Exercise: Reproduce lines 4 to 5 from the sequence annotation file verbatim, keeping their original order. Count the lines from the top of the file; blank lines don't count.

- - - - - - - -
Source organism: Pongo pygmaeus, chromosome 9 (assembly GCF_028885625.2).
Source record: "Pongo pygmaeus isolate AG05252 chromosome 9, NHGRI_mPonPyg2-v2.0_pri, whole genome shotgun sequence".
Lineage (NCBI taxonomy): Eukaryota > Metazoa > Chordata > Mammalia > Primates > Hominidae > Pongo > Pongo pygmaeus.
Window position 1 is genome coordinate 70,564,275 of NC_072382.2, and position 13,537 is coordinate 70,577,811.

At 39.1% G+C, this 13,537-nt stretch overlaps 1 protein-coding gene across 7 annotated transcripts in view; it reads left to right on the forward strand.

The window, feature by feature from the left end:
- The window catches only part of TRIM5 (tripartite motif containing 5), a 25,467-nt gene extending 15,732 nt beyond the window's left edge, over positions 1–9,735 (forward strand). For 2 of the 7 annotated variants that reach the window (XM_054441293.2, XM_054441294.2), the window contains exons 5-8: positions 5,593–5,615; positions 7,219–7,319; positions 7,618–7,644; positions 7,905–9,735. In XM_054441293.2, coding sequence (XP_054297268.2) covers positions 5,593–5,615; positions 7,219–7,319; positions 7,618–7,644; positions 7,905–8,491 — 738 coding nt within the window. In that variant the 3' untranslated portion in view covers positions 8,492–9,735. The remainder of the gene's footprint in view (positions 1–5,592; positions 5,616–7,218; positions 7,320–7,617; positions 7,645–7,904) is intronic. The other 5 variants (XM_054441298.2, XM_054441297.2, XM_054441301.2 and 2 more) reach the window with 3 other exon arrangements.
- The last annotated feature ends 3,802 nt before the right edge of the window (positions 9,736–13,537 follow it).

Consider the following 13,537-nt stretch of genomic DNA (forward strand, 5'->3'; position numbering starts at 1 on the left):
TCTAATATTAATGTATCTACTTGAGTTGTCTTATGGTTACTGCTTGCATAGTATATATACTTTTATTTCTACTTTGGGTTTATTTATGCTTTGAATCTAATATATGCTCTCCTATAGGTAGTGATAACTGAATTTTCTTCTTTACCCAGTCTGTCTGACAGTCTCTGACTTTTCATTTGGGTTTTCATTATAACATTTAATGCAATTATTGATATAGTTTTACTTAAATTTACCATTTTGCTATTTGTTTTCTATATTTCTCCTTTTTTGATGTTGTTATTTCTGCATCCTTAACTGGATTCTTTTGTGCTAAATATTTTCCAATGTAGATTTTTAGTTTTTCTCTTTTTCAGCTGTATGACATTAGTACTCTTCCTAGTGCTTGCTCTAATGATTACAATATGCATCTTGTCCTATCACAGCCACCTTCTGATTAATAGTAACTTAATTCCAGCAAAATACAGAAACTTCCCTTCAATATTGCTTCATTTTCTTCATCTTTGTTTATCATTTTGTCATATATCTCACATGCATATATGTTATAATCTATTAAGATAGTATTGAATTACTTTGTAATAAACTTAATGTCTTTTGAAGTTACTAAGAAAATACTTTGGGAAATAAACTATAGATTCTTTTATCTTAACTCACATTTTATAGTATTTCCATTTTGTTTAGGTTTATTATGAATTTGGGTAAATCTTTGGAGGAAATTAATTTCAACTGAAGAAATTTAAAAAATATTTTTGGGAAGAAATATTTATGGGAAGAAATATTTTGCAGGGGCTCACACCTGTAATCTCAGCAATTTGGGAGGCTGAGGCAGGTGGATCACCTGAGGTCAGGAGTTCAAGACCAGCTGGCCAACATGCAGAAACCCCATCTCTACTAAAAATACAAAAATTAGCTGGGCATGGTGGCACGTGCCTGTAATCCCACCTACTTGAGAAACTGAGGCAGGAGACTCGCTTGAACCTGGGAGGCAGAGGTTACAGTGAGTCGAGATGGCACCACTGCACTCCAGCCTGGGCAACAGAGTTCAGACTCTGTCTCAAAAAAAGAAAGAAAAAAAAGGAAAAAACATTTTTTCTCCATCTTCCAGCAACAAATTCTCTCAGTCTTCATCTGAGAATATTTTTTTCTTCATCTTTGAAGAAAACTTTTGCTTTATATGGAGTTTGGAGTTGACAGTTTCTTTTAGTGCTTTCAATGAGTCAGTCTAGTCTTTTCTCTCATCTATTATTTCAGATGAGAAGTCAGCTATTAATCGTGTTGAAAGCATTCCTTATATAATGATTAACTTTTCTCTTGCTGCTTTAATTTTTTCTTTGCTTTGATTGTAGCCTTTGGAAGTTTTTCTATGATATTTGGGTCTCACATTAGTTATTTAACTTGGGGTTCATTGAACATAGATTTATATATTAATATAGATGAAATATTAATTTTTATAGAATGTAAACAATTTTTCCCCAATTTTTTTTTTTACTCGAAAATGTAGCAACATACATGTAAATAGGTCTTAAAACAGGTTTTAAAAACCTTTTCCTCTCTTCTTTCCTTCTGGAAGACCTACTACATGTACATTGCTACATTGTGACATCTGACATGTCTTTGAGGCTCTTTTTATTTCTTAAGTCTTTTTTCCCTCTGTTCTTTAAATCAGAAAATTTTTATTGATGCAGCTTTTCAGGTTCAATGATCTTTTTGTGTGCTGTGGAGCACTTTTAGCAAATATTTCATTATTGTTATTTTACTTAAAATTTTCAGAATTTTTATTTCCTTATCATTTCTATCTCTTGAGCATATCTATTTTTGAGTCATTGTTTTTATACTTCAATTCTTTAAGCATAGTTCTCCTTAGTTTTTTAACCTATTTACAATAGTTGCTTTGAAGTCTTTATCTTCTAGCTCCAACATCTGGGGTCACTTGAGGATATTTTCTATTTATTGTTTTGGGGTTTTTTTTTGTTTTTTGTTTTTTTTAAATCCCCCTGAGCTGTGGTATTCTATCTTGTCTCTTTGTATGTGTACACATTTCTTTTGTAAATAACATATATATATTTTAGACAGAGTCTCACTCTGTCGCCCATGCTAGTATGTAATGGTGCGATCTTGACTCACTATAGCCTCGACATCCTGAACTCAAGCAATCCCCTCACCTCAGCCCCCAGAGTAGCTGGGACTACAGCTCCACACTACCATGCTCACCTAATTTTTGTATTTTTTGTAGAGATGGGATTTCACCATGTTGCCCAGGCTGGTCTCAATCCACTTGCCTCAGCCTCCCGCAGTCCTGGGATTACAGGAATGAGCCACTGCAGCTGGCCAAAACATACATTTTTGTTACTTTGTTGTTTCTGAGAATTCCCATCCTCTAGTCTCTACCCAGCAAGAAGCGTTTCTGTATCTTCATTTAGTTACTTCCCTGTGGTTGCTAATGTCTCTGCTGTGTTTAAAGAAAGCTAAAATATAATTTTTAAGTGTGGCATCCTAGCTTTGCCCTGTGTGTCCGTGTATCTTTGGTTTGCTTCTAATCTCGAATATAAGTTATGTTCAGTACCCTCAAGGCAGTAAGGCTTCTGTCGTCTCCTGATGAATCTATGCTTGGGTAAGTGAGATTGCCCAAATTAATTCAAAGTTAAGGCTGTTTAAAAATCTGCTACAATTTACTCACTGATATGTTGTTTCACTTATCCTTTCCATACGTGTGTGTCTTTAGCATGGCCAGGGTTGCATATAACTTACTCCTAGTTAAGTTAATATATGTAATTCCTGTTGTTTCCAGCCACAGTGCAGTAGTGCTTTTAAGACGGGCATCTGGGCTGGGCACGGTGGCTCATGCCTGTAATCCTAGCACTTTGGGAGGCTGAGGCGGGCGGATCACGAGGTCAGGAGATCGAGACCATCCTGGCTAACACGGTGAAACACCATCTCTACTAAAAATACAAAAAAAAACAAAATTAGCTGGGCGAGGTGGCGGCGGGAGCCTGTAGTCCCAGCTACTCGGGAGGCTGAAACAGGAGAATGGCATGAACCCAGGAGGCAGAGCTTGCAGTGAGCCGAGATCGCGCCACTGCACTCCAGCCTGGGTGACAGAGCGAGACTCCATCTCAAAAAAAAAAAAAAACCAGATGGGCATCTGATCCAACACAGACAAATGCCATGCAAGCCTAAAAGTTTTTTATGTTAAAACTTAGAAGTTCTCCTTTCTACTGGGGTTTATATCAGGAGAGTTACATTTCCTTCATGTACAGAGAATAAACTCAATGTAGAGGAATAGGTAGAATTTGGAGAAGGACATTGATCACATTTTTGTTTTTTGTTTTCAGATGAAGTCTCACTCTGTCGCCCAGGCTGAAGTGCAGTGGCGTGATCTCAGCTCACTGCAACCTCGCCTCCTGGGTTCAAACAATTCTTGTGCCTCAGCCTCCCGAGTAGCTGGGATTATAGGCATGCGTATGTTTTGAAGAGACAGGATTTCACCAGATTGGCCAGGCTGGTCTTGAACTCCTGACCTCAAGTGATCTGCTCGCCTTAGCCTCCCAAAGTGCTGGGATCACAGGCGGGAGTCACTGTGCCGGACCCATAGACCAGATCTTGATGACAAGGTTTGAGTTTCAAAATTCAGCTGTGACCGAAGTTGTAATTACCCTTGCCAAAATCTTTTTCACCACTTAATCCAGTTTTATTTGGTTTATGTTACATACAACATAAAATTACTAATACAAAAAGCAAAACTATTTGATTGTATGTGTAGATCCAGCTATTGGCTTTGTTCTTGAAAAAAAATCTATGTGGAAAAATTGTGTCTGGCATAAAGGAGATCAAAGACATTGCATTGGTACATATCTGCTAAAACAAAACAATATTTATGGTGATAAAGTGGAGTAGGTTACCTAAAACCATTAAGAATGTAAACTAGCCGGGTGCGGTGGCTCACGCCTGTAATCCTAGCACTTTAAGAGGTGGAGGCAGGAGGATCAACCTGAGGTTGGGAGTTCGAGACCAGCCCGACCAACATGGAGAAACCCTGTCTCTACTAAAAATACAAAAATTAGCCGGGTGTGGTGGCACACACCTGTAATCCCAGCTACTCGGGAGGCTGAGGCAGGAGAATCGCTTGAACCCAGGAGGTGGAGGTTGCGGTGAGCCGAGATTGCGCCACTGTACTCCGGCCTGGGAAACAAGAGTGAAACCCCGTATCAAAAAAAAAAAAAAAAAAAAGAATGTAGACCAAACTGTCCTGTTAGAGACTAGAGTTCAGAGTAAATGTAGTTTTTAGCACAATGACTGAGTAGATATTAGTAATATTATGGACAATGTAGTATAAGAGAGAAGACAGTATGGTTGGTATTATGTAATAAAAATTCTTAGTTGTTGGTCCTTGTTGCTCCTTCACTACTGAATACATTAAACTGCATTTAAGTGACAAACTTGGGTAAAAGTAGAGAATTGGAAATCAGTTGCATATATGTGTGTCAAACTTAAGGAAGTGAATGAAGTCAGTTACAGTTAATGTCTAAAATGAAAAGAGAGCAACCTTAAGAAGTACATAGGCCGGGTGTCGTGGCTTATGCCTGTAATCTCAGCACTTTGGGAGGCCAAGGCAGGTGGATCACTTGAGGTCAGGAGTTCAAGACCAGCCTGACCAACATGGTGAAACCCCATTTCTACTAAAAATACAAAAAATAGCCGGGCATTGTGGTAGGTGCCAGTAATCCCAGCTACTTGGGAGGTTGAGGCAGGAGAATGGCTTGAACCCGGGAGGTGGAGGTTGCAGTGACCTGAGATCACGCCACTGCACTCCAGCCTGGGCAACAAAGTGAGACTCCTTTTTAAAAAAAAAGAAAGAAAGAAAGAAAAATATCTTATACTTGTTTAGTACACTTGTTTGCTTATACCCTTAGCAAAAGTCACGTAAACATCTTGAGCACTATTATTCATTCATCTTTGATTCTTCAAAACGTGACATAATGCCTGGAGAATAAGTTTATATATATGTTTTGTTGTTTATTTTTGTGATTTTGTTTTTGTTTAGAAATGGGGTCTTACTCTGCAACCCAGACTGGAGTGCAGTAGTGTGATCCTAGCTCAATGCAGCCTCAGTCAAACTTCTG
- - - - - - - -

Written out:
Window position 1 is genome coordinate 70,564,275 of NC_072382.2, and position 13,537 is coordinate 70,577,811.

At 39.1% G+C, this 13,537-nt stretch overlaps 1 protein-coding gene across 7 annotated transcripts in view; it reads left to right on the forward strand.